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Self-funded employers spend 40% of costs on less than 1% of prescriptions

Willis Towers Watson’s Rx Collaborative, the largest employer-based pharmacy benefit group purchasing coalition in the U.S., disclosed that specialty drugs accounted for less than 1% of all the coalition’s prescriptions last year, yet totaled 40% of its total drug costs. In addition, the top 10 drugs by gross cost accounted for 20% of employers’ pharmacy spend in 2018.

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Source: Specialty Pharmacy Times

“Pharmacy represents about 20% of employers’ overall health care spend and is expected to reach 25% by 2020. This cost pressure has many employers turning to a drug purchasing collaborative to help control costs and improve pharmacy benefit performance,” said Nadina Rosier, Pharm.D., head of the Pharmacy practice at Willis Towers Watson.

“The successful formula for employers’ prescription drug plans centers on joint purchasing power, tools to manage specialty pharmacy costs, and innovative medical and pharmacy benefit strategies that improve employees’ health.”

Which prescription drugs make this esteemed list? Here’s a quick rundown of the five medicines expected to become the industry’s biggest earners in the next decade. These 5 Prescription Drugs Will Generate a Jaw-Dropping $62.3 Billion in 2024. 

The Top Five

  1. Merck’s cancer-fighting immunotherapy Keytruda tops this list, with a projected revenue haul of $17 billion by the end of 2024. Merck’s Keytruda is also the drug with fastest pace of sales growth on this list, thanks to its ability to grab several key new indications over the prior two years. 
  2. AbbVie’s flagship anti-inflammatory medicine Humira is predicted to slip to second place on this list, with an estimated 2024 revenue forecast of $12.4 billion. In 2018, this drug blew away the rest of the field with a gobsmacking $19.9 billion in global sales.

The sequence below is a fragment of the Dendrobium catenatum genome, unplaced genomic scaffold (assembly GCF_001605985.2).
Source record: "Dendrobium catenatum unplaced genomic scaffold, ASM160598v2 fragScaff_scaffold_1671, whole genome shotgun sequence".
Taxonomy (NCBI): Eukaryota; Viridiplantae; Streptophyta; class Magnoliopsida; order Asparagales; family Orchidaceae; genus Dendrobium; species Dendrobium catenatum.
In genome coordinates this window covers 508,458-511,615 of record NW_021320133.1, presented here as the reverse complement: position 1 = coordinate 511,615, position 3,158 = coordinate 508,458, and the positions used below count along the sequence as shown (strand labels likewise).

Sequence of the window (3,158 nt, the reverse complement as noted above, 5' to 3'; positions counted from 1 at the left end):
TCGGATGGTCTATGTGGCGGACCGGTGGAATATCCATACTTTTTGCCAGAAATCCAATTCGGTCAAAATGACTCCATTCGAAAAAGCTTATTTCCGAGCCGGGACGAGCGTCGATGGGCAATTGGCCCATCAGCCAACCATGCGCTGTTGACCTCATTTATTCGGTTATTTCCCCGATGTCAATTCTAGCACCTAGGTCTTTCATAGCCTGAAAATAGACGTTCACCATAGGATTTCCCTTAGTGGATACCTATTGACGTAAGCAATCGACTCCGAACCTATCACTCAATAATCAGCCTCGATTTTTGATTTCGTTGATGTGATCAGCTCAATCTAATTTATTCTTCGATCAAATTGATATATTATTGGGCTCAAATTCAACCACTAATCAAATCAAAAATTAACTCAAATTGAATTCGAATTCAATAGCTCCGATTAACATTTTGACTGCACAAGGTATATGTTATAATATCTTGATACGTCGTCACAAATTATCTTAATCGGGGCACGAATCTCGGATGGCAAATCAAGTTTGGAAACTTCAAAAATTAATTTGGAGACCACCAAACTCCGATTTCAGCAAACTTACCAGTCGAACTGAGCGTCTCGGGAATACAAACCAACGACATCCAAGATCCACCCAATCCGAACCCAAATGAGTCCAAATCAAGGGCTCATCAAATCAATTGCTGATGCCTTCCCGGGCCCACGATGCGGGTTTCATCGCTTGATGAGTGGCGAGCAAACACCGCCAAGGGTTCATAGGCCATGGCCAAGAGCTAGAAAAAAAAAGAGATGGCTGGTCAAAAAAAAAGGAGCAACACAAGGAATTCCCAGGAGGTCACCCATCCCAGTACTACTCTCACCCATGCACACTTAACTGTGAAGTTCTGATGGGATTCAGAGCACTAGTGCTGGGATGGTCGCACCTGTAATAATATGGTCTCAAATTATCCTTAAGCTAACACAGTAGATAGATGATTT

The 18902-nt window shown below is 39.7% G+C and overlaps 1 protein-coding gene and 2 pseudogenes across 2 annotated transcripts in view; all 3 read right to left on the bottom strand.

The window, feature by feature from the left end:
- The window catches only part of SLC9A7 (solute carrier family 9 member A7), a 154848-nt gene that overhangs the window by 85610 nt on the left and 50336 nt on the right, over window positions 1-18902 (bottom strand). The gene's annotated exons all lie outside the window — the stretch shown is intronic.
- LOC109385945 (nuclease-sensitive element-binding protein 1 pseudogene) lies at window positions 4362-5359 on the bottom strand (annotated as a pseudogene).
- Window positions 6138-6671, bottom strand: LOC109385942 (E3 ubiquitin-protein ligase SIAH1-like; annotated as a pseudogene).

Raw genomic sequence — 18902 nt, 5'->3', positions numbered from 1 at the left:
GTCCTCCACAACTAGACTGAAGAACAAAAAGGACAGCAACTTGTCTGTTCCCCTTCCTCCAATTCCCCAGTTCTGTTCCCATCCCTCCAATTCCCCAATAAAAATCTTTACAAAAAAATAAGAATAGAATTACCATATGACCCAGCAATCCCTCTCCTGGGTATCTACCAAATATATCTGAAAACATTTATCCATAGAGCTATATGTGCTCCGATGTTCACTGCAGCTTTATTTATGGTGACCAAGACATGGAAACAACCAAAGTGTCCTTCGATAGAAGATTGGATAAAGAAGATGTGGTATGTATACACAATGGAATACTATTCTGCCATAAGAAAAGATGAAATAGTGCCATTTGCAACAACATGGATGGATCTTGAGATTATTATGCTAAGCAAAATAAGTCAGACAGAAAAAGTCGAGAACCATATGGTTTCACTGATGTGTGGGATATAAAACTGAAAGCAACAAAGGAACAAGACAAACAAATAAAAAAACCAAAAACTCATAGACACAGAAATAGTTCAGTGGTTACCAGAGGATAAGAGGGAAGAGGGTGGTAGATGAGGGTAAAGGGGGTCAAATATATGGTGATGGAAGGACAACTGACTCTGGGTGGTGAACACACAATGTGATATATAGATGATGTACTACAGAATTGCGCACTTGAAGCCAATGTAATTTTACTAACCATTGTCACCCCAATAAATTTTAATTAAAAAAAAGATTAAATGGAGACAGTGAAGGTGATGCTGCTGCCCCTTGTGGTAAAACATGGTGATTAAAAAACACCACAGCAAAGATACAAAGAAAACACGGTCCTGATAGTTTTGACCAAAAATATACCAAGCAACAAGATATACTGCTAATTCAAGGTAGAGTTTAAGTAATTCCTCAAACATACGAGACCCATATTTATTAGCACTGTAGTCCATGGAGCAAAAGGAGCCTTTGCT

3. Bristol-Myers Squibb and Pfizer’s next-generation blood-thinner, Eliquis, is a close third, with 2024 sales expected to hit a monstrous $12 billion. Bristol and Pfizer raked in a whopping $6.4 billion from Eliquis in 2018.
  4. Bristol’s PD-1 inhibitor, Opdivo, a rival to Merck’s Keytruda, is slated to generate a healthy $11.3 billion by 2024. Once upon a time, Bristol’s Opdivo was widely predicted to top this list, but a major miss in advanced lung cancer opened the door for Merck’s Keytruda to become the undisputed champion of the PD-1 inhibitor space. 
  5. AbbVie and Johnson & Johnson’s game-changing blood cancer drug Imbruvica is set to occupy fifth place, with an estimated revenue haul of $9.5 billion. Now, AbbVie and J&J’s Imbruvica might ultimately slip out of the top five. There are several new drugs gunning for Imbruvica’s most lucrative indications, and Pfizer’s breast cancer drug Ibrance should also bring home no less than $9 billion in annual sales by 2024.  
Tyrone’s Commentary:
Does it make sense to have the same entity manage and approve specialty Rx claims when that entity stands to benefit when these claims are approved? The short answer is heck no! The PA process can be an exercise in complete futility. Additionally, software, like CoverMyMeds, which is supposed to streamline the PA process is far to often a rubber stamp exercise so that the PBMs who own specialty pharmacies can speed time to money. If you’re interested take a look at who owns CoverMyMeds. Employers who are serious about bending the specialty Rx cost trend are seeking alternative methods to reduce cost and improve outcomes. One such alternative is individualized care planning.

Tyrone Squires, MBA, CPBS

I am the proud founder and managing director of TransparentRx, a fiduciary-model PBM based in Las Vegas, Nevada. We help health plan sponsors reduce pharmacy spend, by as much as 50%, without cutting benefits or shifting costs to employees.

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